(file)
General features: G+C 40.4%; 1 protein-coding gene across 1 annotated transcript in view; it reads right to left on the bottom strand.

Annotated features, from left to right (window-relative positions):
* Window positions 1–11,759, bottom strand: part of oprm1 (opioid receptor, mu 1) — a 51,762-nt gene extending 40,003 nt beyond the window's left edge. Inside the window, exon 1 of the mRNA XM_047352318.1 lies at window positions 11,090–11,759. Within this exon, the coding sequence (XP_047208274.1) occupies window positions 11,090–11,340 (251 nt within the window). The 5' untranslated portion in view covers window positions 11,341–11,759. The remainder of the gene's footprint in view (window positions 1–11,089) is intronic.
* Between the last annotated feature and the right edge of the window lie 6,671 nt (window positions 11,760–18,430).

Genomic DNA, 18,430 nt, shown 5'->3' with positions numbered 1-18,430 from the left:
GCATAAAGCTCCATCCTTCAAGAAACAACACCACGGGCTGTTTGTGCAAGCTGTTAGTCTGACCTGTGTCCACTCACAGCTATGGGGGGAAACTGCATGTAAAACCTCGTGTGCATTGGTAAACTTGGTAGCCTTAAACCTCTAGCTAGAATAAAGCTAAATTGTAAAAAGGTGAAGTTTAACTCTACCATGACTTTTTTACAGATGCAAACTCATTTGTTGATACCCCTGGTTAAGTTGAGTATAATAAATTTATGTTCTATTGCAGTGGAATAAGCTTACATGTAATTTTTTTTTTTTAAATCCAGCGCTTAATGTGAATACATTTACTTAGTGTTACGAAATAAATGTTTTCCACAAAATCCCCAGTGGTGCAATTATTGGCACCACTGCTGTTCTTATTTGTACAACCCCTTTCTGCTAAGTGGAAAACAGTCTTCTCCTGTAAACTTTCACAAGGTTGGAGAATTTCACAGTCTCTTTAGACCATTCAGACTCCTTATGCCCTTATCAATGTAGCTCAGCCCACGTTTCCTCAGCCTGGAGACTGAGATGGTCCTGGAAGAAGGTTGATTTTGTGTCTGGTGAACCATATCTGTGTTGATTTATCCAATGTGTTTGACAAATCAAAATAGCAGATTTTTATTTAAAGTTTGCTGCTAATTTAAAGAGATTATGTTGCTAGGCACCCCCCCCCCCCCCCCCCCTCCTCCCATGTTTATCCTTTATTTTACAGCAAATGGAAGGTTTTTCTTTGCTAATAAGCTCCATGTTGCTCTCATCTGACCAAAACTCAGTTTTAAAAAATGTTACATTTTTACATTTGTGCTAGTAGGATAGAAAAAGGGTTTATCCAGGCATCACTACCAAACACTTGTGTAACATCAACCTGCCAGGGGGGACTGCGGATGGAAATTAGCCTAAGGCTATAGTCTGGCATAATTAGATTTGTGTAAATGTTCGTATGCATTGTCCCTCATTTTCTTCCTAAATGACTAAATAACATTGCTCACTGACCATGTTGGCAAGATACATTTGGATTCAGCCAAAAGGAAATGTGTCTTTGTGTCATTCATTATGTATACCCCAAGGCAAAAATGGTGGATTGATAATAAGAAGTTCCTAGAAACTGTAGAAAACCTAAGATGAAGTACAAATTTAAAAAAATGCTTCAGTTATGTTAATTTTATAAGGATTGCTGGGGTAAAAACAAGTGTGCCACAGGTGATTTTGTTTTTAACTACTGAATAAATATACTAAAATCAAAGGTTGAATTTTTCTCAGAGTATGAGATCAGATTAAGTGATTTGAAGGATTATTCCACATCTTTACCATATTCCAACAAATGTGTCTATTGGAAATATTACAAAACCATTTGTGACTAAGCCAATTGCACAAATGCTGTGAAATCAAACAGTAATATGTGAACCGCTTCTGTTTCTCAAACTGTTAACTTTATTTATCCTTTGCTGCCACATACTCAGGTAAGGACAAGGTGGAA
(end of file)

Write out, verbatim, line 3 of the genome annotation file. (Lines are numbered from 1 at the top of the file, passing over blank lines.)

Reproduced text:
* Window positions 1–11,759, bottom strand: part of oprm1 (opioid receptor, mu 1) — a 51,762-nt gene extending 40,003 nt beyond the window's left edge. Inside the window, exon 1 of the mRNA XM_047352318.1 lies at window positions 11,090–11,759. Within this exon, the coding sequence (XP_047208274.1) occupies window positions 11,090–11,340 (251 nt within the window). The 5' untranslated portion in view covers window positions 11,341–11,759. The remainder of the gene's footprint in view (window positions 1–11,089) is intronic.